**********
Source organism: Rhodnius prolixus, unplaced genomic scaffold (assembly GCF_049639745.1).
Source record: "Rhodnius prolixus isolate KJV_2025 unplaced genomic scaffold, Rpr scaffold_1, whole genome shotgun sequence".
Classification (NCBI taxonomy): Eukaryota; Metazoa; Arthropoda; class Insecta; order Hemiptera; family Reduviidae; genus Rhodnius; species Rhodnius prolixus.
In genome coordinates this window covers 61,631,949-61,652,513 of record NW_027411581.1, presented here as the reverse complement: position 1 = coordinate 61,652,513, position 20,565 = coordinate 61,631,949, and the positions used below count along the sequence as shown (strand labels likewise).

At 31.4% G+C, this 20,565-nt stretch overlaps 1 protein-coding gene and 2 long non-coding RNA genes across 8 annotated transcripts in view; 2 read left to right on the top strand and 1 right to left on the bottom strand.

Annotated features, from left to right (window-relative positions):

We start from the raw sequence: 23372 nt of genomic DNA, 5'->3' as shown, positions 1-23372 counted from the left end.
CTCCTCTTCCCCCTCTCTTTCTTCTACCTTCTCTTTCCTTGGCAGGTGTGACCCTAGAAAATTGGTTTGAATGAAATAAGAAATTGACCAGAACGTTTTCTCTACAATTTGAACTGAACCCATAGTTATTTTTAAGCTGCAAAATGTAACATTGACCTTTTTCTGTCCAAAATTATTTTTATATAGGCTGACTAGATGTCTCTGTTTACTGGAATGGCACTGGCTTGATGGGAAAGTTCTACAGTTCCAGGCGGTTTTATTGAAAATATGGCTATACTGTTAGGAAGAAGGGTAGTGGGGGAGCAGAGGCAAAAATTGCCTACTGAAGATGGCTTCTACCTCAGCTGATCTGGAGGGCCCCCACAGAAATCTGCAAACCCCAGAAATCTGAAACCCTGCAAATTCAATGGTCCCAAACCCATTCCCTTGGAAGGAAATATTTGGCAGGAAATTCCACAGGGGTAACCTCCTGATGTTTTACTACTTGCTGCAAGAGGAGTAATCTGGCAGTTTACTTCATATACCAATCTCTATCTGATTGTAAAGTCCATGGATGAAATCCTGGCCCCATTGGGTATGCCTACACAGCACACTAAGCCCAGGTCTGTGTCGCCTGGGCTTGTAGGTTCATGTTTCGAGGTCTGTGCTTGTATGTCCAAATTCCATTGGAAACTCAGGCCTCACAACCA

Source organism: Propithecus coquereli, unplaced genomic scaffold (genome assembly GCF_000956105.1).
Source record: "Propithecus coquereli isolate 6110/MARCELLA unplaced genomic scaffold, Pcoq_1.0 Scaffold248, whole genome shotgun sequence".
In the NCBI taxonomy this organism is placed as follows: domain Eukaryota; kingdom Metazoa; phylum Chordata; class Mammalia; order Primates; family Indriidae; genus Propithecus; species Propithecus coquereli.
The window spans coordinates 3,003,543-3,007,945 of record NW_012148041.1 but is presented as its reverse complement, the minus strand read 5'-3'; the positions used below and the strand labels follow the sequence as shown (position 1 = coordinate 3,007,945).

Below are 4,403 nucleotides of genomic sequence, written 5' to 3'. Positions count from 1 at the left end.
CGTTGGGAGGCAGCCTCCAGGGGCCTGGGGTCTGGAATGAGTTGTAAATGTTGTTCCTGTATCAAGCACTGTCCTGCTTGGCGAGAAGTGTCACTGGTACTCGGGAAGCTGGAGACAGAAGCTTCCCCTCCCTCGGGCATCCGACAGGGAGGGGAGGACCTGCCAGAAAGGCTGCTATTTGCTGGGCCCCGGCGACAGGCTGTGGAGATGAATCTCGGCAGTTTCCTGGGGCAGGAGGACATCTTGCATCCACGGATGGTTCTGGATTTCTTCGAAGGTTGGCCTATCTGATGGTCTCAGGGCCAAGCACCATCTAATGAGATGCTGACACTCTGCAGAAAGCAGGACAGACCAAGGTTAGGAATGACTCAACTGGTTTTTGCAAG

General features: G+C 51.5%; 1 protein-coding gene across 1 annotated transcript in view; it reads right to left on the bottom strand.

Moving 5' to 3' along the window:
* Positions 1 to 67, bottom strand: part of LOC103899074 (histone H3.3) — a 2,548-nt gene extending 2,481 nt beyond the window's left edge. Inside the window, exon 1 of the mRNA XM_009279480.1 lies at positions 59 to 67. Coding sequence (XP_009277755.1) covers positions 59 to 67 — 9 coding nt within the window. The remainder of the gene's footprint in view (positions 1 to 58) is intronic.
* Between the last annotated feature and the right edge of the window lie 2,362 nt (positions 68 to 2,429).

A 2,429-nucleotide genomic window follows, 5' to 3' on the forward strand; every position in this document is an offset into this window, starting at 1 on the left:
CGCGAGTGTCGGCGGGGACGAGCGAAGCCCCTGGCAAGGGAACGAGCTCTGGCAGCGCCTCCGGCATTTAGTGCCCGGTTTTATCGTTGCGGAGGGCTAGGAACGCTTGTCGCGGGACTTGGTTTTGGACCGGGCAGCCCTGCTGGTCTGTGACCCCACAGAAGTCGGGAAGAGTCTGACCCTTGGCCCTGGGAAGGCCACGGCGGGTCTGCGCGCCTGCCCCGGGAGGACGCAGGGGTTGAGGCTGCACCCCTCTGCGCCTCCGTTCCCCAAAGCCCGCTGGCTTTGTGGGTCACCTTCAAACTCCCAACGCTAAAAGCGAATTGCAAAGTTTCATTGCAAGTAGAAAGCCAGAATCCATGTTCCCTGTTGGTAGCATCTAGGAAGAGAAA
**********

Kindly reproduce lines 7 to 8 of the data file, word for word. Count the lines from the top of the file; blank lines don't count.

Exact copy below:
We start from the raw sequence: 23372 nt of genomic DNA, 5'->3' as shown, positions 1-23372 counted from the left end.
CTCCTCTTCCCCCTCTCTTTCTTCTACCTTCTCTTTCCTTGGCAGGTGTGACCCTAGAAAATTGGTTTGAATGAAATAAGAAATTGACCAGAACGTTTTCTCTACAATTTGAACTGAACCCATAGTTATTTTTAAGCTGCAAAATGTAACATTGACCTTTTTCTGTCCAAAATTATTTTTATATAGGCTGACTAGATGTCTCTGTTTACTGGAATGGCACTGGCTTGATGGGAAAGTTCTACAGTTCCAGGCGGTTTTATTGAAAATATGGCTATACTGTTAGGAAGAAGGGTAGTGGGGGAGCAGAGGCAAAAATTGCCTACTGAAGATGGCTTCTACCTCAGCTGATCTGGAGGGCCCCCACAGAAATCTGCAAACCCCAGAAATCTGAAACCCTGCAAATTCAATGGTCCCAAACCCATTCCCTTGGAAGGAAATATTTGGCAGGAAATTCCACAGGGGTAACCTCCTGATGTTTTACTACTTGCTGCAAGAGGAGTAATCTGGCAGTTTACTTCATATACCAATCTCTATCTGATTGTAAAGTCCATGGATGAAATCCTGGCCCCATTGGGTATGCCTACACAGCACACTAAGCCCAGGTCTGTGTCGCCTGGGCTTGTAGGTTCATGTTTCGAGGTCTGTGCTTGTATGTCCAAATTCCATTGGAAACTCAGGCCTCACAACCA